COMPARATIVE STUDY
JOURNAL ARTICLE

Psychological factors influencing cardiovascular risk reduction behavior in low and middle income African-American women

J A Walcott-McQuigg
Journal of National Black Nurses' Association: JNBNA 2000, 11 (1): 27-35
11854949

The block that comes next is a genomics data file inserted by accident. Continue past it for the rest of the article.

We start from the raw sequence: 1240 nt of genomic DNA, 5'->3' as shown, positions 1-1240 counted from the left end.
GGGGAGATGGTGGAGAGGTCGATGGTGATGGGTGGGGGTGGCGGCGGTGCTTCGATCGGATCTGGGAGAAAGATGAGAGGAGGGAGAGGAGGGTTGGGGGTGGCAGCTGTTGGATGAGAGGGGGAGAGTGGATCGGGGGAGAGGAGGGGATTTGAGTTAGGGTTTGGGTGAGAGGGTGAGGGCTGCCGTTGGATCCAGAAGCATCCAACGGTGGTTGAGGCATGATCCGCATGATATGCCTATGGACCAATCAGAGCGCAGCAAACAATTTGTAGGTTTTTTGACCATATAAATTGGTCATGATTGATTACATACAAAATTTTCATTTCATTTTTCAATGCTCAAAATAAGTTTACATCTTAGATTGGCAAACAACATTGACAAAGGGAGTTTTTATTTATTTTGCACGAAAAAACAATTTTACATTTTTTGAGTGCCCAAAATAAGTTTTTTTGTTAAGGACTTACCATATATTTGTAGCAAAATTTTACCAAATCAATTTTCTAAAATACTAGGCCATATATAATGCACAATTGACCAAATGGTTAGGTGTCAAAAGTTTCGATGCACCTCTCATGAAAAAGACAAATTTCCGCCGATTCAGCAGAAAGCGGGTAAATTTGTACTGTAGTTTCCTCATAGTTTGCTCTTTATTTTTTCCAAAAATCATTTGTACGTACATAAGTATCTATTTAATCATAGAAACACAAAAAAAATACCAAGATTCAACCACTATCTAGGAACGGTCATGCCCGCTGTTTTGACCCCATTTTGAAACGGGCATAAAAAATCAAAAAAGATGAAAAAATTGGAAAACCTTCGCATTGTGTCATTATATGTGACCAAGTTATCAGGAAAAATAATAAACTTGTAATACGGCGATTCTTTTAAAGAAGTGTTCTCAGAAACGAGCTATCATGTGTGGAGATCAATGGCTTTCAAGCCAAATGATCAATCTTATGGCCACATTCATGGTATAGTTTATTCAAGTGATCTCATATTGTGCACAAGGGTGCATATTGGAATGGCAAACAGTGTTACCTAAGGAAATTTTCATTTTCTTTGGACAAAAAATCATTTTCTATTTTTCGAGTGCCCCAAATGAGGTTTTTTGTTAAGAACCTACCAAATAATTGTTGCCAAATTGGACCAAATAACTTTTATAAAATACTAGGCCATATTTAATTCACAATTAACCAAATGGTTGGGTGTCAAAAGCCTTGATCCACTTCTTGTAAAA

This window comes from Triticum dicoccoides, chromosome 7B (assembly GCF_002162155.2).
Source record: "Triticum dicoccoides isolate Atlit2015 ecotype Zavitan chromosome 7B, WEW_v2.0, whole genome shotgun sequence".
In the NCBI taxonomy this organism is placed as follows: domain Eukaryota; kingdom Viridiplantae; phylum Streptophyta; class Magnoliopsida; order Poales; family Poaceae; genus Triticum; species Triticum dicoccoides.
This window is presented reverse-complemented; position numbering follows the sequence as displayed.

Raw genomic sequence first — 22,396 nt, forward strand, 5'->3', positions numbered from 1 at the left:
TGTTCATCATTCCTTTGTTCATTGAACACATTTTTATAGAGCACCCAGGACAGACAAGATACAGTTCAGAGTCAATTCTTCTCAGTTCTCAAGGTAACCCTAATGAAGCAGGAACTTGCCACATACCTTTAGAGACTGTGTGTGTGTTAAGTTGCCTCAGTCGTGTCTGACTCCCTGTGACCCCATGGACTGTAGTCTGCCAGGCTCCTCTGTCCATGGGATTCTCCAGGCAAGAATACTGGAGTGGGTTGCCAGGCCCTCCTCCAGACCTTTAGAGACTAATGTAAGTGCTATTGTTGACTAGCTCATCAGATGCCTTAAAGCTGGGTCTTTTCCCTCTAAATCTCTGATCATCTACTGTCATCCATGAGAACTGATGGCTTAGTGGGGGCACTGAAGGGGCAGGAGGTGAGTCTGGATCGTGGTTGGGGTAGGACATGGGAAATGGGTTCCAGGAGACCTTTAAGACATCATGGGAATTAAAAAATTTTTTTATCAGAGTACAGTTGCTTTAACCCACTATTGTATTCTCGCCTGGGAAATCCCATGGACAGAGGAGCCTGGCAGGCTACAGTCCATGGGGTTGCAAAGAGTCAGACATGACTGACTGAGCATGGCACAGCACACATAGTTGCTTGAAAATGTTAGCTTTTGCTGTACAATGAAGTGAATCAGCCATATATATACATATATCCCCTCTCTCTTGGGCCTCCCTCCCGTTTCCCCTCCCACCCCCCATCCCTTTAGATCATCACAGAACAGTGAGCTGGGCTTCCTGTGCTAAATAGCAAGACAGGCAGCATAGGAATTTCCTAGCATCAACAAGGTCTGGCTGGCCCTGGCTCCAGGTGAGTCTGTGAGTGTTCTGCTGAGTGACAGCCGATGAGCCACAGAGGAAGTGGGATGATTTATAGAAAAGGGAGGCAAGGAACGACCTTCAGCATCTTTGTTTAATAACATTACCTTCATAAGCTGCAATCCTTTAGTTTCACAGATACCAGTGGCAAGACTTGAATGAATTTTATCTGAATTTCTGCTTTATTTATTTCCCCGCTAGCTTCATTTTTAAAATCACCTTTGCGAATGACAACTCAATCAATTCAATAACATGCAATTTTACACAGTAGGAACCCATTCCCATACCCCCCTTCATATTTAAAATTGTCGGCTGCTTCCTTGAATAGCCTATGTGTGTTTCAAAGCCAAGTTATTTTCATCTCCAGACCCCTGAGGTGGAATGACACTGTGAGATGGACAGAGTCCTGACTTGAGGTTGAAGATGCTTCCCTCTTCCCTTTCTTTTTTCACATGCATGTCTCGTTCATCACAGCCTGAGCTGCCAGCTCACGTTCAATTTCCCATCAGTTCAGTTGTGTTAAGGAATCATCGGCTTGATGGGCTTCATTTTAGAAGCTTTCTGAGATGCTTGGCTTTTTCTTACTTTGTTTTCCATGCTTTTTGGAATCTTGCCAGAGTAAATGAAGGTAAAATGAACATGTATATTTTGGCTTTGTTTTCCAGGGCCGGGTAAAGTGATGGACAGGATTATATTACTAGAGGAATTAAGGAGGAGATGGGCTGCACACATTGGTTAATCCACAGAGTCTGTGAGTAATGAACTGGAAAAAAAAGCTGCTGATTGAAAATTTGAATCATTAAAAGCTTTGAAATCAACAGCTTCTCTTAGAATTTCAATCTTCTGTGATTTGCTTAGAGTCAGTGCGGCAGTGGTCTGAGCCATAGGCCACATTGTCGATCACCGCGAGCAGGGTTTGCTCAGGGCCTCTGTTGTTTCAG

Cardiovascular disease is the number one cause of death for women, especially, African-American women in the United States. In fact, it is reported that each year, 39% of all deaths in women are from coronary heart disease (CHD). Further, 1 out of every 5 women in the United States have some form of cardiovascular disease (CVD). In 1998, 500,037 women died from CVD. In 1997, the morality for CHD for females was 236,468; representing 491 of all deaths for this disease. Among women, African-American women have a death rate for CHD almost four times higher than their White counterparts. Several factors influence the risks for African-American women. African-American women are more likely to be obese and to participate in lower rates of cardiovascular risk reduction behavior (diet control, exercise, weight management) than Caucasian women. Few studies explore psychological factors influencing African-American women's participation rates in cardiovascular risk reduction behavior. The purpose of this study was to explore the role of psychological factors (self-concept, self-efficacy to diet and exercise, and stress) on cardiovascular risk reduction behavior in low and middle-income African-American women. A questionnaire measuring self-concept, self-efficacy to diet and exercise, and stress was self-administered by middle-income women and investigator administered to low-income women. Findings revealed that self-efficacy to diet and exercise were positively correlated with cardiovascular risk reduction behavior in both groups. Additionally, middle-income women with higher levels of self-concept and lower body mass index were more likely to participate in the risk reduction behavior. Findings have implications for tailoring cardiovascular risk reduction interventions to African-American women of varying socioeconomic status (SES).

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